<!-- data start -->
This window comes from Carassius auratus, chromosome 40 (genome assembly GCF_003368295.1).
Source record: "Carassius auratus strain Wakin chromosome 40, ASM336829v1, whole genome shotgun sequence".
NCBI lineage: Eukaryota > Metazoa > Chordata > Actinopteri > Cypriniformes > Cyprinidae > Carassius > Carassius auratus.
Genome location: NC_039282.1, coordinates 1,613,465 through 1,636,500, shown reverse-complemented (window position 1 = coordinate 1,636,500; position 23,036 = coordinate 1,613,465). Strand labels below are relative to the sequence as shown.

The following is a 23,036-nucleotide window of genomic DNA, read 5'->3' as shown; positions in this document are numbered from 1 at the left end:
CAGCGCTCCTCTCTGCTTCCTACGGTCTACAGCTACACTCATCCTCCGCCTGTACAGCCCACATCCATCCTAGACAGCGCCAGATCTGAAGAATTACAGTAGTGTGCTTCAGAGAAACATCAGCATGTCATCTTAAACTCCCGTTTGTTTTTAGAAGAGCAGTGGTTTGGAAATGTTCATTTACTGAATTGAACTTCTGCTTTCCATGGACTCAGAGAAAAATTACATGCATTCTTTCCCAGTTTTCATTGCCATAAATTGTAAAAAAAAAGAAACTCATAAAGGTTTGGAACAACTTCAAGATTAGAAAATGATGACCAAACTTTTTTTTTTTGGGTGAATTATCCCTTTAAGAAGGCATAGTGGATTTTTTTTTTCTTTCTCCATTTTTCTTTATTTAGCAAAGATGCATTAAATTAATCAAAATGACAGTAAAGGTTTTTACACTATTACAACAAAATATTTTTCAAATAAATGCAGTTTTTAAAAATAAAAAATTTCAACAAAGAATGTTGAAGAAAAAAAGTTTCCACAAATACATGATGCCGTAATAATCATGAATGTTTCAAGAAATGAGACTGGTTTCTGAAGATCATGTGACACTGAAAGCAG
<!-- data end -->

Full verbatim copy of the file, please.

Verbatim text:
This window comes from Carassius auratus, chromosome 40 (genome assembly GCF_003368295.1).
Source record: "Carassius auratus strain Wakin chromosome 40, ASM336829v1, whole genome shotgun sequence".
NCBI lineage: Eukaryota > Metazoa > Chordata > Actinopteri > Cypriniformes > Cyprinidae > Carassius > Carassius auratus.
Genome location: NC_039282.1, coordinates 1,613,465 through 1,636,500, shown reverse-complemented (window position 1 = coordinate 1,636,500; position 23,036 = coordinate 1,613,465). Strand labels below are relative to the sequence as shown.

The following is a 23,036-nucleotide window of genomic DNA, read 5'->3' as shown; positions in this document are numbered from 1 at the left end:
CAGCGCTCCTCTCTGCTTCCTACGGTCTACAGCTACACTCATCCTCCGCCTGTACAGCCCACATCCATCCTAGACAGCGCCAGATCTGAAGAATTACAGTAGTGTGCTTCAGAGAAACATCAGCATGTCATCTTAAACTCCCGTTTGTTTTTAGAAGAGCAGTGGTTTGGAAATGTTCATTTACTGAATTGAACTTCTGCTTTCCATGGACTCAGAGAAAAATTACATGCATTCTTTCCCAGTTTTCATTGCCATAAATTGTAAAAAAAAAGAAACTCATAAAGGTTTGGAACAACTTCAAGATTAGAAAATGATGACCAAACTTTTTTTTTTTGGGTGAATTATCCCTTTAAGAAGGCATAGTGGATTTTTTTTTTCTTTCTCCATTTTTCTTTATTTAGCAAAGATGCATTAAATTAATCAAAATGACAGTAAAGGTTTTTACACTATTACAACAAAATATTTTTCAAATAAATGCAGTTTTTAAAAATAAAAAATTTCAACAAAGAATGTTGAAGAAAAAAAGTTTCCACAAATACATGATGCCGTAATAATCATGAATGTTTCAAGAAATGAGACTGGTTTCTGAAGATCATGTGACACTGAAAGCAG